A bonus picture of choccy cake I made. The white bits in the icing are where I didn't sieve the icing sugar properly and are nothing sinister. Sieve your icing sugar!
You wouldn’t believe the difference having really delicious bread always on hand makes. It changes the way you eat. Boring things like toast and sandwiches become a gourmet meal. You find yourself wanting to do things with your leftovers, like, french onion soup, or bread and butter pudding, just to finish the nice bread. You can make dough in it as well, so you can make pizzas, pitta breads, bread rolls, it is great. I am so much a convert I am like someone who has been Saved and is determined that everyone else is going to be Saved as well. Whether they like it or not.

Here endeth the party political broadcast on behalf of the Go And Buy A Panasonic Breadmaker Party. Look, I just want you all to be happy and have nice sandwiches. It is all I ask. Is that so wrong?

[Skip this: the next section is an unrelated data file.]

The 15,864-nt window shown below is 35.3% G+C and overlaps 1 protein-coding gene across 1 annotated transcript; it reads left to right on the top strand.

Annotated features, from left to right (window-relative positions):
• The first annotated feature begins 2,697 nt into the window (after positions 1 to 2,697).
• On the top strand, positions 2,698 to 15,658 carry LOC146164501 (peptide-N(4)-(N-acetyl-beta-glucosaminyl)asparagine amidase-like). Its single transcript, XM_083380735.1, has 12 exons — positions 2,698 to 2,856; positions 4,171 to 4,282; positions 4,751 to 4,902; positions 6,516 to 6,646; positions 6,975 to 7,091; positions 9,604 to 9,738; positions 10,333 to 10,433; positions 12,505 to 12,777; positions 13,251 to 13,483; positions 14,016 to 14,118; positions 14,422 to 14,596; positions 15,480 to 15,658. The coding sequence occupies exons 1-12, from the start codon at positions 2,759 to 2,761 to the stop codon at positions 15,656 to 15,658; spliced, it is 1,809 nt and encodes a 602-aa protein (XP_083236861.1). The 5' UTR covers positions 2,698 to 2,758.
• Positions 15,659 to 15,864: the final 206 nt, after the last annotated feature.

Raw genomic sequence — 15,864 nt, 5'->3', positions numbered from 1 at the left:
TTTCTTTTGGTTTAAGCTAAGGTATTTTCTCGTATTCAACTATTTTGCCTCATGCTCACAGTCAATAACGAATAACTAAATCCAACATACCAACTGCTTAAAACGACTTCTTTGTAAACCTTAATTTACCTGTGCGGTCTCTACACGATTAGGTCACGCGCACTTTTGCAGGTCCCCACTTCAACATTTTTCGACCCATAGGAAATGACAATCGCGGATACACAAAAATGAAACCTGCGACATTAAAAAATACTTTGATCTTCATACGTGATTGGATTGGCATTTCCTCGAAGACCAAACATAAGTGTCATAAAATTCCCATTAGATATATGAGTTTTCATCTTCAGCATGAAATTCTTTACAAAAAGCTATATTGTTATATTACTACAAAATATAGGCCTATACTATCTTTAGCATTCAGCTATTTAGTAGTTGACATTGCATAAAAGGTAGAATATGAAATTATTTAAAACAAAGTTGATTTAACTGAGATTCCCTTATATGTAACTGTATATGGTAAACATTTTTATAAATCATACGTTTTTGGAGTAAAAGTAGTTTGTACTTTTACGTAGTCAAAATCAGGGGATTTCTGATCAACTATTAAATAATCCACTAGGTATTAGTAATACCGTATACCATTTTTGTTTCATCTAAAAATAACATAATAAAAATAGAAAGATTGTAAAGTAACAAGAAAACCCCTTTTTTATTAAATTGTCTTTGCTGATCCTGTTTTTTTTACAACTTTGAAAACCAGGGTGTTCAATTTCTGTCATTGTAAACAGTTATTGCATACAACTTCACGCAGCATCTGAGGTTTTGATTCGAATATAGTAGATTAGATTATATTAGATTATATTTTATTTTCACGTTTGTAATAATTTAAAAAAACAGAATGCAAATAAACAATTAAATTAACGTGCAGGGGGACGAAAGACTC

CraftyCripple said...

I would adore a breadmaker. But I daren't. I would balloon to the size of a bungalow. I am addicted to bread and when it is freshly baked I am powerless to resist. Homebaked bread is for treats when I visit my brother and my sis in law has used her breadmaker. I then stand at the bread board, slice, spread and eat until my sides split. THIS is why I do not buy a breadmaker.

Ms C said...

I did used to have a breadmaker but I gave up on it pretty quickly as the loaves were awful. It was a cheapy cheap one so I'm wondering if it's a false economy. I was also required to add odd things like powdered milk. I've noticed that shop bought bread has started to taste very odd to me lately, and since I didn't love it in the first place I've given up buying it. The instore bakery stuff isn't much better, especially Sainsburys.

I am going to have to give this breadmaker thing more thought.

Susie said...

Yes I put weight on when I got my breadmaker, the bungalow effect is a problem and I will grant you that ;-).